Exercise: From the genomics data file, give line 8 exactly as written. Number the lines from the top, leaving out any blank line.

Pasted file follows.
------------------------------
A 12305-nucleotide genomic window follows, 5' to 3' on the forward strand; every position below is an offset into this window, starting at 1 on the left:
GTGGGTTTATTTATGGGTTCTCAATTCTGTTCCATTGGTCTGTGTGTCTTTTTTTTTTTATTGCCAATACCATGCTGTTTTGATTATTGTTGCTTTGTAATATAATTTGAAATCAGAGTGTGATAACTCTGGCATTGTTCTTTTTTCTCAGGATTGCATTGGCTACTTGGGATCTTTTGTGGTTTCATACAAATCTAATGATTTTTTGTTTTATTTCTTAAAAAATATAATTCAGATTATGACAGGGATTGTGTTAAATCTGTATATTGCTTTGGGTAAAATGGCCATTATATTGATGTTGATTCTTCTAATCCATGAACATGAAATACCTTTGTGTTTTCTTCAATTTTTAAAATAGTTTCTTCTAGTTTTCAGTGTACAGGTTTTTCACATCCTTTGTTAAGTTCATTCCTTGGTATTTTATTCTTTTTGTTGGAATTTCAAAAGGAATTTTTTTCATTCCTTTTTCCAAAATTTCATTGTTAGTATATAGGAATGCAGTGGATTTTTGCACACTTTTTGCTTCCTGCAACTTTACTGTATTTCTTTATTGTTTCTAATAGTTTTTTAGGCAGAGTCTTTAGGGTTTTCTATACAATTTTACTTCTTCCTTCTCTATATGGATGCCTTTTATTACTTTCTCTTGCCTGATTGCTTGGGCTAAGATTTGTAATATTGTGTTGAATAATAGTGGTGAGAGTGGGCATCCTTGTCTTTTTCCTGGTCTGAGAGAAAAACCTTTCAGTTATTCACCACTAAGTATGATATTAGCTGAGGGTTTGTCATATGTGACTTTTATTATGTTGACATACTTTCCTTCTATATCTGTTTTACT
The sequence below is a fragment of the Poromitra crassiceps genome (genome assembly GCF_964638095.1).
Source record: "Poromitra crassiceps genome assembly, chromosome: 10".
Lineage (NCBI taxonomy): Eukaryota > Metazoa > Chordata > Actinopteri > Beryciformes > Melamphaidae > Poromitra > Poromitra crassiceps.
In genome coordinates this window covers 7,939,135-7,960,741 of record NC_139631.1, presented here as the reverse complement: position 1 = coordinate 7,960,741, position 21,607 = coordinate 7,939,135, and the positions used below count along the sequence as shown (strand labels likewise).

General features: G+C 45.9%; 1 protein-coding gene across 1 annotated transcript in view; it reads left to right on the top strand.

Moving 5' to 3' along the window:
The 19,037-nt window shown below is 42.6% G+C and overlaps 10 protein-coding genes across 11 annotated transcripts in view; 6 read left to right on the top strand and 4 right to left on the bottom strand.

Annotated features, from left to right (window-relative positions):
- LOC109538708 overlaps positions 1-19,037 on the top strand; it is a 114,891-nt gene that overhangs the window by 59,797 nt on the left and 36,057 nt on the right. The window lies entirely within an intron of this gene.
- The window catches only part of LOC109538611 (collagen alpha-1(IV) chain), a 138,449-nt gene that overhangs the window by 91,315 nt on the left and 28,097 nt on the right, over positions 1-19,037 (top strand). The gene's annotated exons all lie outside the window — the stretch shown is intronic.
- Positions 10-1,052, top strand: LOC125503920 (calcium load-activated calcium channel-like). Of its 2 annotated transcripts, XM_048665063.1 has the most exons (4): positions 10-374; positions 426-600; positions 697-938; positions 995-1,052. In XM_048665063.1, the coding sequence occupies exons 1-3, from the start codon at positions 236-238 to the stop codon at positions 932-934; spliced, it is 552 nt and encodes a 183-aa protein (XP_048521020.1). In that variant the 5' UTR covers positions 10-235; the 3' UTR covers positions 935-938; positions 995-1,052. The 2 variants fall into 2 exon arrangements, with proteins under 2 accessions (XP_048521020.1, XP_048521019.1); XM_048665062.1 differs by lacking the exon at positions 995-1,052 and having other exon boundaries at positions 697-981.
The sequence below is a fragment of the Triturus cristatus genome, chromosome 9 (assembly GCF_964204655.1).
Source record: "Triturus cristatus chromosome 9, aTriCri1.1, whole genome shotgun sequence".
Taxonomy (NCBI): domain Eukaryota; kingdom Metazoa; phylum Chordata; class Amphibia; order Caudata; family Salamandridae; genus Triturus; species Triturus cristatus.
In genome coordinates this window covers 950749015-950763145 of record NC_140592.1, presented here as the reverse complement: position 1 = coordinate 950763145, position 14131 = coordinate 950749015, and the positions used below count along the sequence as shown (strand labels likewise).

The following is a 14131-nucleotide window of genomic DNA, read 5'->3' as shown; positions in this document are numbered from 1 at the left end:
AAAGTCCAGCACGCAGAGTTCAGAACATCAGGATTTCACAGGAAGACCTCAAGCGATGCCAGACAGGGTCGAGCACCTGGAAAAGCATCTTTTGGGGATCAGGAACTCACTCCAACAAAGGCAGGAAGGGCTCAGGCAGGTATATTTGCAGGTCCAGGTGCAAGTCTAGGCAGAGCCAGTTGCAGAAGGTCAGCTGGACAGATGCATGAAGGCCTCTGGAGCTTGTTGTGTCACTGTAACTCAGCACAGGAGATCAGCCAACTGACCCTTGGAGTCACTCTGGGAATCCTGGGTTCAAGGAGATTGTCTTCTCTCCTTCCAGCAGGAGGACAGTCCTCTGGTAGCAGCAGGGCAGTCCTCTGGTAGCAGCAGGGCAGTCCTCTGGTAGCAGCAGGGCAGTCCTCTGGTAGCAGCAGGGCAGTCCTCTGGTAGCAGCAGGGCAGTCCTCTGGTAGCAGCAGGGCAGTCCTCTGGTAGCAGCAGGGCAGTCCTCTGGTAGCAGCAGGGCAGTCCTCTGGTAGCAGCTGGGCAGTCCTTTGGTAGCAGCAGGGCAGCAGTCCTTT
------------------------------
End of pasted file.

Moving 5' to 3' along the window: